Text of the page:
The Rockies’ move to Scottsdale’s new Talking Stick complex brings the entire Cactus League into a single golf orbit.
From the 15th-floor, open-air deck of Talking Stick Resort, the Colorado Rockies new spring training complex is little more than a Carlos Gonzalez long ball away.
Better yet, everything will be closer for Colorado fans when Cactus League action starts this spring. A 75-minute flight, rather than an extra leg to Tucson, will put Coloradans in the greater Phoenix area, which for the first time ever will boast 15 Cactus League teams—half the majors—in a 35-mile radius.
If that isn't enticing when temperatures still hover around freezing in Denver, consider this little nugget: The Phoenix metro area, including the Salt River Pima-Maricopa Indian Community near Scottsdale where the Rockies will be based, has more than 200 golf courses and 400,000 square feet of spa facilities.
Within 10 minutes of Salt River Fields at Talking Stick—a $100 million, 144-acre complex the Rockies will share with the Arizona Diamondbacks—are six of Golf Magazine’s Top 100 You Can Play: both Troon North courses (Pinnacle and Monument), both We-Ko-Pa courses (Cholla and Saguaro), as well as The Boulders and Grayhawk. “North Scottsdale is a golf mecca,” says Scott Bordow, a longtime sportswriter in the Valley of the Sun. “If you’re coming for Spring Training, bring the sticks.” Though Troon manages it, Talking Stick Golf Club’s North and South Courses does enjoy a high ranking—yet. But it has everything else.
There are two Bill Coore-Ben Crenshaw courses on site, with the more open, 7,133-yard par-70 North used as a USGA qualifier and for Gateway Tour events. While the conditioning is impressive, what golfers will notice immediately is the fact that there’s not a home in sight on any of the 36 holes, even though it’s just minutes from the heart of Scottsdale.
“They’re two really good, fairly visitor-friendly courses,” said Ed Gowan, executive director of the Arizona Golf Association. “You don’t have to play them a dozen times to tame them.”
You can conquer your thirst at the Wildhorse Grille, a popular spot to relax after a round—and one of Talking Stick’s eight restaurants, which span every imaginable type of dining, from an international buffet to steak and seafood at the prized Orange Sky room.
It's easy to understand how the Native American ownership decided on this simple name for its top restaurant. On a late fall evening, a memorable sunset was the perfect aperitif to a light meal at our chic, private dining room set off with fine crystal and a high-backed white leather couch.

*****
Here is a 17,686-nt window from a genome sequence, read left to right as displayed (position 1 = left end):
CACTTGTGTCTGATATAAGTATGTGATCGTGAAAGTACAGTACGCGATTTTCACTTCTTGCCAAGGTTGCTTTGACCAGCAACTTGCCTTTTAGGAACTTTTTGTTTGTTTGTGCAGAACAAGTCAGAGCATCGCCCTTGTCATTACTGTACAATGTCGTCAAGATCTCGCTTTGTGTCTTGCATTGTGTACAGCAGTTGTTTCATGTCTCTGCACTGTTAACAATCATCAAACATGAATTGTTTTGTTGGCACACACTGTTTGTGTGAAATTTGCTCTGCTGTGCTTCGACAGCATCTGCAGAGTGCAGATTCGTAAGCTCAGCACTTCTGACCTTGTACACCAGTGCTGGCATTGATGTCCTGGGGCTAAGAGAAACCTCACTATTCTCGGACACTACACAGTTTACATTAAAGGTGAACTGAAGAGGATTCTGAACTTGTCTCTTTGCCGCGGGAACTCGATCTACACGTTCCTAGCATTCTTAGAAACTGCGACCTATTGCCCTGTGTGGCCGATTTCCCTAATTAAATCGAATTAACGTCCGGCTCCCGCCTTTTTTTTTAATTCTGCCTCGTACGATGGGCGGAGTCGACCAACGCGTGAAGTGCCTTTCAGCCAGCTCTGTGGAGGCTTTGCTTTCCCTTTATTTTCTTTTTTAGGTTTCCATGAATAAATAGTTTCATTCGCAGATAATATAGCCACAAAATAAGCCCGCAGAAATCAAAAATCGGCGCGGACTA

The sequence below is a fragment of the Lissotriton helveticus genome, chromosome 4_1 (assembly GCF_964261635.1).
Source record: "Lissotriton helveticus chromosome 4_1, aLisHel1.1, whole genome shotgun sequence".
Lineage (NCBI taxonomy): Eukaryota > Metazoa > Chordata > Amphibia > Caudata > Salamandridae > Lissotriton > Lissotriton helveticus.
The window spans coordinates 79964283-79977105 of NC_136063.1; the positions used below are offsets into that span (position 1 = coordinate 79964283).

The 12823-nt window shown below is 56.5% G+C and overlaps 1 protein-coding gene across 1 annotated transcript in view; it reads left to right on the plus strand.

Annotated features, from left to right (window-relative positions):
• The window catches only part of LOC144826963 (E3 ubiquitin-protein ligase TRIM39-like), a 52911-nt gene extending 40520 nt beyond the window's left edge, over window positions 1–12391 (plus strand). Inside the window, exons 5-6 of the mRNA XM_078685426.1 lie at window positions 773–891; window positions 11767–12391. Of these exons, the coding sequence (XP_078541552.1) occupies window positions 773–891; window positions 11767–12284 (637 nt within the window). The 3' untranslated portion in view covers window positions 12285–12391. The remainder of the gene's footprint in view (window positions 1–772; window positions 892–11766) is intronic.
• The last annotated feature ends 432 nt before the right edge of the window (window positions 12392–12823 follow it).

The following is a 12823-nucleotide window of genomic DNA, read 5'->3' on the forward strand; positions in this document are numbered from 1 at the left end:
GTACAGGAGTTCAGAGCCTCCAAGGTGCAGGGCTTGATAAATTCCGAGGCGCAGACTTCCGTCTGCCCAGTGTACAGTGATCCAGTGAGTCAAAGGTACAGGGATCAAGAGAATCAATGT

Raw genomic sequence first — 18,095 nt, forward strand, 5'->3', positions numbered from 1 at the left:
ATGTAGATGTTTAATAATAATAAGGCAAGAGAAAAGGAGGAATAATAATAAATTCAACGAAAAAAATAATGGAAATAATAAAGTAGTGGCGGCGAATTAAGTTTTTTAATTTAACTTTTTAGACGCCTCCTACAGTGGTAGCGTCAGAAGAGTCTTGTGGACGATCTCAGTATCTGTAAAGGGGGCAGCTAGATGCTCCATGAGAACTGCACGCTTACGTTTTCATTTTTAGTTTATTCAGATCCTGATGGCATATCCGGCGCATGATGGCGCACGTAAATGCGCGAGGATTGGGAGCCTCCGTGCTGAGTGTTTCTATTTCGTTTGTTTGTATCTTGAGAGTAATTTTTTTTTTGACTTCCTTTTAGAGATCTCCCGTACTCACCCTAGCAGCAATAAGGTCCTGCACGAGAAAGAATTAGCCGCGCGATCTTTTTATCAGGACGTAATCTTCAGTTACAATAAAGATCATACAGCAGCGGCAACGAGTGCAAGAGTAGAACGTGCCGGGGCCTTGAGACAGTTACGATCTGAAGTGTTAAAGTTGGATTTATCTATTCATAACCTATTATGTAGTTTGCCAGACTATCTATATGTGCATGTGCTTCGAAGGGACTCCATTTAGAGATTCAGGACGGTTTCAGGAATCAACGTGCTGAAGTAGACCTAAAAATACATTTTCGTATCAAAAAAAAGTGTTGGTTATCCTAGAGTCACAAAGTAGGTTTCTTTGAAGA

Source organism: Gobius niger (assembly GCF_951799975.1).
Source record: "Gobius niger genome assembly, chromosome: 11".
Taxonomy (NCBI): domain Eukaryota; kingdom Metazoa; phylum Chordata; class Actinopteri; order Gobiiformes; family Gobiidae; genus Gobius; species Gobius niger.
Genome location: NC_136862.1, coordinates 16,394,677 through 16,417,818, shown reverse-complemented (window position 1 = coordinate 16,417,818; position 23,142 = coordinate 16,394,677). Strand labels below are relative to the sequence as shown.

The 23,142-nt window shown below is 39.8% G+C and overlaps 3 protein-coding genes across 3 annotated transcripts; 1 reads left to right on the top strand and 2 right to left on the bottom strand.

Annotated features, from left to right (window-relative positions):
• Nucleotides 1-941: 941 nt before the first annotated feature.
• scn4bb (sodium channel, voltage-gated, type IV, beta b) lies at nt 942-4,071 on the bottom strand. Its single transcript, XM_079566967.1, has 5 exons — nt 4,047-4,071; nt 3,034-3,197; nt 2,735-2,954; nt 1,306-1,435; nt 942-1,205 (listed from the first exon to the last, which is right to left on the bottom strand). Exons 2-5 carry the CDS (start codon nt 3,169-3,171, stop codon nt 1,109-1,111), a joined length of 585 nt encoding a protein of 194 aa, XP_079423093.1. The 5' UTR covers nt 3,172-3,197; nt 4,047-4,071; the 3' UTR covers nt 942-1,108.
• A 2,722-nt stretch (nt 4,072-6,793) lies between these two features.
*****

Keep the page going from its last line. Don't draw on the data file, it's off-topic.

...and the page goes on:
The food didn't disappoint, even though we chose some non-traditional fare: a flavorful goat cheese/beet salad and mussels gratin finished with a tangy dish of sorbet. The restaurant also has a world-class list of wines, and Shadows lounge offers specialty martinis and a fine selection of cigars.
Want more? Take the elevator down a floor to Degree 270, a chic nightclub for 30somethings with more views and entertainment, or head to the casino floor or sports book for a different type of action.
“It has so much to offer,” said Melissa Matthews, a communications expert for Scottsdale’s convention and visitor bureau. “It’s really its own destination.” The $440 million resort includes 497 guest rooms, a 240,000 square foot casino, a large pool/garden area with 20-plus cabanas, and world-class, 13,000-square-foot, open-air spa on the 14th floor.
It’s just one more thing for Coloradans to soak in when spring arrives in the desert, where the average daytime temperature in February is 77.
“It should be a better value flying into Phoenix, and with better airfares, maybe fans can come down two weekends instead of one,” Phoenix Convention and Visitors Bureau spokesman Doug McKenzie said.
In this case, more is better.
The Rockies, meanwhile, should be fresher not having to make that two-hour drive from Tucson for most away games. “It’s a great facility, in a perfect location,” Gowan says. “They’ll be very happy being here. Players will love it. Fans will love it.”
INFO TO GO:
Talking Stick Resort
9800 E. Indian Bend Road, Scottsdale
Talking Stick Golf Club
9998 East Indian Bend, Scottsdale
Salt River Fields at Talking Stick
7555 N Pima Rd, Scottsdale
With half of Major League Baseball training within 35 miles of the Rockies, the Valley of the Sun is baseball heaven come spring.
1235 N. Center St., Mesa
Getting tickets to Cactus League games should be easier with 15 teams now training in the greater Phoenix area. But the Cubs are still the Cubs, and with so many Chicago transplants in the area, not to mention winter visitors, they can still be a tough ticket to secure. So book early or book a package. Granted, Mesa is not trendy Scottsdale, and none of the hotels downtown are considered resort properties. But chains like Marriott, Hilton and Holiday Inn offer good deals, so you’ll have plenty to spend on souvenirs and tickets. Mesa does have one thing other cities lack: Los Dos Molinos (260 S. Alma School Road). This small family-run restaurant has some of the best Mexican food around, with tortillas made fresh daily to accompany everything from adovado ribs, chimichangas and enchiladas. Just be wary of spicy sauces and potent margaritas. As for golf, Dinosaur Mountain Course at Gold Canyon (gcgr.com) is one of the top-rated desert courses in Arizona, with its famous elevation changes and tons of wildlife. Las Sendas (lassendas.com) also is a fine choice with the course etched into the Usery Mountains east of Mesa.